Comelec chair ‘criminally liable’ for data leak

Michael Bueza

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Comelec chair ‘criminally liable’ for data leak
(4th UPDATE) The National Privacy Commission says that the Commission on Elections and its chairman Andres Bautista violated provisions of the Data Privacy Act of 2012

MANILA, Philippines (4th UPDATE) – The National Privacy Commission (NPC) found that Commission on Elections (Comelec) Chairman Andres Bautista is “criminally liable” for the leak of voters’ data in March 2016.

In response, Bautista said that the privacy body’s decision was based on “misappreciation of several facts, legal points, and material contexts.” (READ: Comelec’s Bautista: Punish the hackers, not the hacked)

In its 35-page decision on December 28, 2016, the NPC found that the poll body, as the personal information controller, violated Sections 11, 20, and 21 of Republic Act 10173 or the Data Privacy Act of 2012.

The NPC also said that Bautista likewise violated Sections 11, 20, 21, and 22 of the same law.

In a statement on Thursday, January 5, the NPC underscored Bautista’s “lack of appreciation” of the principle that data protection is more than just the implementation of security measures.

The privacy body also said that Bautista’s “willful and intentional disregard of his duties as head of agency, which he should know or ought to know, is tantamount to gross negligence.”

The data leak involved 75,302,683 voters’ registration records (including deactivated or disapproved records) in Comelec’s Precinct Finder web application, 1,376,067 records in its Post Finder web application, plus 139,301 records in its iRehistro portal, 896,992 records in its gun ban database, 20,485 records of firearms serial numbers, and records of 1,267 Comelec personnel.

Hackers were able to access these data in late March and made it available to the public through a searchable website. The website was soon taken down.

“The lack of a clear data governance policy, particularly in collecting and further processing of personal data, unnecessarily exposed personal and sensitive information of millions of Filipinos to unlawful access,” it added.

“[I]t also includes the implementation of physical and organizational measures, as well as regular review, evaluation, and updating of Comelec’s privacy and security policies and practices,” the NPC said in its decision.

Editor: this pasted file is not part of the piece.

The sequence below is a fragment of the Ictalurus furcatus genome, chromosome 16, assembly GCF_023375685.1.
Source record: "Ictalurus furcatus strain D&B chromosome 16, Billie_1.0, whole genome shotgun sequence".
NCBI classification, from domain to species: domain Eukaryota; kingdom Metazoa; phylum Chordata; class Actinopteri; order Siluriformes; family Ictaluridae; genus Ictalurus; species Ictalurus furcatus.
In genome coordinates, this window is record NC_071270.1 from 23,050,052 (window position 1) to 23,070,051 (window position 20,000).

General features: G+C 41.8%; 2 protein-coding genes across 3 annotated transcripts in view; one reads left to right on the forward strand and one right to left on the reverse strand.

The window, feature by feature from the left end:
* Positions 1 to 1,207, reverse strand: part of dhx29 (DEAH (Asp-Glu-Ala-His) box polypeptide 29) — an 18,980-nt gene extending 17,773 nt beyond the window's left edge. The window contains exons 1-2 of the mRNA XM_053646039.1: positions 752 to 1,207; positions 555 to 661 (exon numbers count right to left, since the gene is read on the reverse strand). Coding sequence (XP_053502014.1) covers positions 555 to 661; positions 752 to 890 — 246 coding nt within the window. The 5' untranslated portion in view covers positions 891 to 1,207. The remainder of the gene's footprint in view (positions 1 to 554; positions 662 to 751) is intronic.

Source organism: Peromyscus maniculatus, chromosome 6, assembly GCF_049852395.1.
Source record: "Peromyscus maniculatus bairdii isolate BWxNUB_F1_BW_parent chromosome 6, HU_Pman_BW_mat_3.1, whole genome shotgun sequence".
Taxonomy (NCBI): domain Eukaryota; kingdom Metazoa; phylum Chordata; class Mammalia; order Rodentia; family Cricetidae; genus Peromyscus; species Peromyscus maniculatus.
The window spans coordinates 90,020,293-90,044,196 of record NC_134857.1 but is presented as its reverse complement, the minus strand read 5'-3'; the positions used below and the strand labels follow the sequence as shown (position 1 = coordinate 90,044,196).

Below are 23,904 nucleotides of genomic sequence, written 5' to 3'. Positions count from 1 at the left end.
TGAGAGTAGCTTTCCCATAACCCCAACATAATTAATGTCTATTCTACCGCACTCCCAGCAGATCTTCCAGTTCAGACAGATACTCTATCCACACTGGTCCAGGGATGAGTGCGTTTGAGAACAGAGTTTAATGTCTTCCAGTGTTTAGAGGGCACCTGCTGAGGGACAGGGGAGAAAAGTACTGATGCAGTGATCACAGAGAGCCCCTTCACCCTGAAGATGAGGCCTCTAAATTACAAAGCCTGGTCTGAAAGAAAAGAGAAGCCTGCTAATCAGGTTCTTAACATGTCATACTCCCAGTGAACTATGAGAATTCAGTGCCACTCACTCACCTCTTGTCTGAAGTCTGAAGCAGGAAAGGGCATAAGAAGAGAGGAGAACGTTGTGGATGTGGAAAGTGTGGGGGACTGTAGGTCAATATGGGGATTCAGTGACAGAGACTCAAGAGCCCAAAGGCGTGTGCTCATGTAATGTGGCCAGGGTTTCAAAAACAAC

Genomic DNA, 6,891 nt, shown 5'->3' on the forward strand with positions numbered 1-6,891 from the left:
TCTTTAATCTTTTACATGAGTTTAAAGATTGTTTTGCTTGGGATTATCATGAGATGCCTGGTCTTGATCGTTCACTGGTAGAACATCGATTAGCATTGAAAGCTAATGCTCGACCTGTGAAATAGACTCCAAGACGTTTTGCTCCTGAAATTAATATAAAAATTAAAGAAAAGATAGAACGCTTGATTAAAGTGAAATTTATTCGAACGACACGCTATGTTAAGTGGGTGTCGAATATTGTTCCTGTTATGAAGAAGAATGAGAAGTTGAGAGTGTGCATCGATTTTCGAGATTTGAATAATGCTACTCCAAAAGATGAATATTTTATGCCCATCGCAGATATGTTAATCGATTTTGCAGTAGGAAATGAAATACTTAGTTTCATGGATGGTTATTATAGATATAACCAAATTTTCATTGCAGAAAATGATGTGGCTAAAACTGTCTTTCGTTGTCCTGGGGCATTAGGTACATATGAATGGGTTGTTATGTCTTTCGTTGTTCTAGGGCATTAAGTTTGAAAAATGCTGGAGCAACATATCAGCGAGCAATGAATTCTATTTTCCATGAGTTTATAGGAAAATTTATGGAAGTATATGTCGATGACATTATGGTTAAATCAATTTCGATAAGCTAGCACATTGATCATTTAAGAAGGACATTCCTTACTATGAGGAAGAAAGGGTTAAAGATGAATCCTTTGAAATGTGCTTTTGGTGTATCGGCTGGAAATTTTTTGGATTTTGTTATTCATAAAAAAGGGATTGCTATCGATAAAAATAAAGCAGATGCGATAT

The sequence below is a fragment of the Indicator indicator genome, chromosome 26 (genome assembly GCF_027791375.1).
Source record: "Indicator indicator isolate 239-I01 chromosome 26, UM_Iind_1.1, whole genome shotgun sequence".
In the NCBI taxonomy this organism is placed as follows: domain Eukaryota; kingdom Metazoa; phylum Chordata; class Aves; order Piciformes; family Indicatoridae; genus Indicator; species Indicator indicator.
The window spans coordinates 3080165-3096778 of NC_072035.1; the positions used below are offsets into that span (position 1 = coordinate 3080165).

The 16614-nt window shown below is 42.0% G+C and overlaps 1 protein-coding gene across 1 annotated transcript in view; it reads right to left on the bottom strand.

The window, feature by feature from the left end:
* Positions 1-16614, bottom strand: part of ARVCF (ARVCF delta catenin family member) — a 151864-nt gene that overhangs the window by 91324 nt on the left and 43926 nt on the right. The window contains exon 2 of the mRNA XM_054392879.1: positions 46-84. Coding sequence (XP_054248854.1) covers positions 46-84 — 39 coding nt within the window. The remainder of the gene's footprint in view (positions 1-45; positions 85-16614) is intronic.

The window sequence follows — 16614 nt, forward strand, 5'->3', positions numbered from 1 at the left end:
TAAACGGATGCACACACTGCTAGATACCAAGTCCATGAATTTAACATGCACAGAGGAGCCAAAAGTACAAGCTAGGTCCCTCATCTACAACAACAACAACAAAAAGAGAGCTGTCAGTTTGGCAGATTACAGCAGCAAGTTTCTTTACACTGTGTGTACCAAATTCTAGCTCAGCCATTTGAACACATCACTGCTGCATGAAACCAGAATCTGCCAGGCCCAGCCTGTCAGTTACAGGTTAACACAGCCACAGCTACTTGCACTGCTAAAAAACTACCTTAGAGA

Section 26 of RA 10173, which penalizes accessing sensitive personal information due to negligence, imposes imprisonment from 3 to 6 years and a fine between P500,000 and P4 million.

Section 36 imposes additional penalties when the offender is a public officer, consisting in the disqualification from public office for a period equivalent to double the term of criminal penalty.

Corrective measures

The NPC, however, cleared Comelec commissioners Christian Robert Lim and Al Parreño, executive director Jose Tolentino Jr, spokesperson James Arthur Jimenez, and information technology officers Ferdinand de Leon, Jeannie Flororita, and Eden Bolo from criminal responsibility.

NPC Deputy Commissioner Ivy Patdu said the body did not find sufficient evidence to recommend charges against these officials. She added that the responsibility “ultimately falls within the head of agency.”

The NPC also clarified that the results of the 2016 elections were not affected. “In its zeal to protect the vote, it failed to protect the voter,” said Deputy Commissioner Damian Domingo Mapa.

In addition, the privacy body ordered the Comelec and Chairman Bautista to conduct an “independent security audit of all of its personal data processing systems, including those hosted by service providers, within 3 months and conduct a similar audit annually for the next 5 years.”

The NPC also ordered the Comelec to do the following corrective measures:

1. appoint a data protection officer within 1 month from receipt of the decision
2. conduct a privacy impact assessment within 2 months from receipt
3. create a privacy management program within 3 months from receipt
4. create a breach management procedure within 3 months from receipt
5. implement organizational, physical, and technical security measures within 6 months from receipt

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Michael Bueza

Michael is a data curator under Rappler's Tech Team. He works on data about elections, governance, and the budget. He also follows the Philippine pro wrestling scene and the WWE. Michael is also part of the Laffler Talk podcast trio.